In this episode I speak with industry veteran David Brain post the Accenture acquisition of Droga5 – an acquisition by a management consultancy into a creative agency that is of a size and scale that makes it different to what we have seen before.
David Brain uses an apt analogy to describe the competition the PR industry now faces from management consultants who are moving into brand strategy and creative: the PR industry has been training for the past decade to take on the boxing world champion in the weight class above them (creative agencies) but now having stepped into the boxing ring it has found an MMA athlete waiting for us as well.
David Brain has worked at some of the largest agencies globally, including 13 years at the world’s largest PR firm, Edelman, where he was a member of its global management Board as well as holding a number of regional CEO roles across Europe and Asia.
He’s recently taken a “step back” and now is on the board of ASX-listed communications network Enero; an advisory Board member of online New Zealand news magazine The Spinoff; an investor and advisory Board member in start-up Parkable; and is currently launching a new research software Stickybeak.
In a recent blog David described the acquisition of Droga5 an ‘at scale threat’ to creative agencies that marks the end of PR’s brief chance to become a lead brand discipline.
David believes there was a moment in time, that is now closing due to greater competition from management consultants – the likes of Accenture, KPMG, Deloitte – for PR to get more of the CMO budget (that can be anywhere from ten to twenty times the size of an organisation’s PR budget) by moving into strategy and creative.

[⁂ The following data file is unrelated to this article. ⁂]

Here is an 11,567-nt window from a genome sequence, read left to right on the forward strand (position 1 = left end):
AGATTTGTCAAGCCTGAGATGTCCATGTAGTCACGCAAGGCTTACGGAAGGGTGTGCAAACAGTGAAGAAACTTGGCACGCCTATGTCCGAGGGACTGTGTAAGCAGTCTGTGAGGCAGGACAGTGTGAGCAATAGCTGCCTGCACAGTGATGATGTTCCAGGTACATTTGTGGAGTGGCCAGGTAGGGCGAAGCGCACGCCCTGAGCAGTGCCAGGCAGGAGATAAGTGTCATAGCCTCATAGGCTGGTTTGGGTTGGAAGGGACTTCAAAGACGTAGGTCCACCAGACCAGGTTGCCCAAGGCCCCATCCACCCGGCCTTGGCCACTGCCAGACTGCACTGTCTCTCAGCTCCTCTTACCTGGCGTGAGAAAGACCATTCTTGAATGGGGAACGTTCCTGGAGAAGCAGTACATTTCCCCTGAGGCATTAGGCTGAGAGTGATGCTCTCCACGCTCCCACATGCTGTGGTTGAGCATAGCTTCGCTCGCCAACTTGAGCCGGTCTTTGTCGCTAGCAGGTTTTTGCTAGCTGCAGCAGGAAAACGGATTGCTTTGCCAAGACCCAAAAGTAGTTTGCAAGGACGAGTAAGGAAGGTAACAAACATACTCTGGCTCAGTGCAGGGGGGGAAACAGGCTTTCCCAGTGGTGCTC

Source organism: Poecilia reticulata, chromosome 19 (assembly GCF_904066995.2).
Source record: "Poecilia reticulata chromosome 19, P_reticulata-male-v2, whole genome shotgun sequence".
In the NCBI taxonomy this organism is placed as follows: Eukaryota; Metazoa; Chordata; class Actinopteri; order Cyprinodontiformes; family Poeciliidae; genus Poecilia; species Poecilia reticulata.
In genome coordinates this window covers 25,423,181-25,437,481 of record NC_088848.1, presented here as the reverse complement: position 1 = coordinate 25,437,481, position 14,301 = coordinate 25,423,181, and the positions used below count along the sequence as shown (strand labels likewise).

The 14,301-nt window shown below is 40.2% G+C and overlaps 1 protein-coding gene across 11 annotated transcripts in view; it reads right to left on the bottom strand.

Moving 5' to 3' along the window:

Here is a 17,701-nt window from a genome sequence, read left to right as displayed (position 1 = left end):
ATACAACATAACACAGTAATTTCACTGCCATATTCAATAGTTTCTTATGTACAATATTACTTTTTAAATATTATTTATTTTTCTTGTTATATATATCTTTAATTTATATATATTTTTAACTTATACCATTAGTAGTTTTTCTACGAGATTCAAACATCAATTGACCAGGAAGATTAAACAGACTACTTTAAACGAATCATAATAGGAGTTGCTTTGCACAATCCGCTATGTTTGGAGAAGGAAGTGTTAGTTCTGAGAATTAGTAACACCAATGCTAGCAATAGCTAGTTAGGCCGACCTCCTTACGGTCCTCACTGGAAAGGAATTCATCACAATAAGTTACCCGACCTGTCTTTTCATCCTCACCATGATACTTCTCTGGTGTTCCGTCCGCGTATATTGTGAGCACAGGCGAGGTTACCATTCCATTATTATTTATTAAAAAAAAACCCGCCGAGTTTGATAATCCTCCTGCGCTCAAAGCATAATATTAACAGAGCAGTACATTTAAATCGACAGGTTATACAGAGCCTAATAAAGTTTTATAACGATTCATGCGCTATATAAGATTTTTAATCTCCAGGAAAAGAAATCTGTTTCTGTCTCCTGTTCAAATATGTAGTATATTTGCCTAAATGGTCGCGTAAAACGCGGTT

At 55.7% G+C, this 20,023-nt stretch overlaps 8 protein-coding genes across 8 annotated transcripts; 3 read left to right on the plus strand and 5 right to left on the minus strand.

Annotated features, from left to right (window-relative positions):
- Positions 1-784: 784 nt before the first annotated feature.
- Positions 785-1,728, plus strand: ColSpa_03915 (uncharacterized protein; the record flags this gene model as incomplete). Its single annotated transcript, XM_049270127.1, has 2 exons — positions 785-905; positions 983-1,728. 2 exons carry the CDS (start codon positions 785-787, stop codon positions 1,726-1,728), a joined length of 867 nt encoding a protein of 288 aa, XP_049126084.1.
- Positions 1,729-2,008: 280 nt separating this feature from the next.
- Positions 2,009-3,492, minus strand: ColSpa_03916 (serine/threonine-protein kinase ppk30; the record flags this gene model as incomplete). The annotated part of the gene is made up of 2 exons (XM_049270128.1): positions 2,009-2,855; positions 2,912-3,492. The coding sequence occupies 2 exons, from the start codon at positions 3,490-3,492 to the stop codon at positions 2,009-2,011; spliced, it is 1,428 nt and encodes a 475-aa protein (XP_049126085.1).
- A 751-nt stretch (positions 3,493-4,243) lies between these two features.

That is, rather than falling in behind an idea and “making it famous through earned media”, PR could lead the creative idea from the beginning. But to do this PR agencies now must fight not only against creative agencies (the boxer) but with acquisitions like Droga5 by Accenture we now face even greater competition by management consultancies (the MMA athlete).
David says: “That is a big fight for our industry to pick and win. There are no doubt individual agencies who can win that battle, but as an industry on mass, I don’t feel we now have the opportunity of being the lead strategy or creative agencies, an area that five or six years ago I thought we could own.”
“We have to be smarter and not go head to head with creative agencies who are more creative and management consultancies who arguably are more strategic from a business standpoint.”
David sees a better ‘on ramp’ to those larger CMO budgets, now being an area that is often dismissed – marketing automation.
The opportunity: marketing automation tools and technology – such as Marketo (purchased by Adobe for $4bn) and HubSpot – that is now more fundamental in how companies are managing their relationships with customers and partners and managing their outreach to prospects and customers.
“At their heart is placing different content in front of different people in different channels – that seems a natural area that PR can play.”
In the news I share my take-outs from the 2019 University of Southern California Annenberg Centre for Public Relations 2019 Global Communications Report which this year is titled PR:Tech.
Timely following the release of my PR Tech Tools Ecosystem, this year’s survey – of more than 1500 PR practitioners and this year for the first time 200 CEOs – focuses specifically the increasing impact of technology on improving (not replacing) the practice of public relations.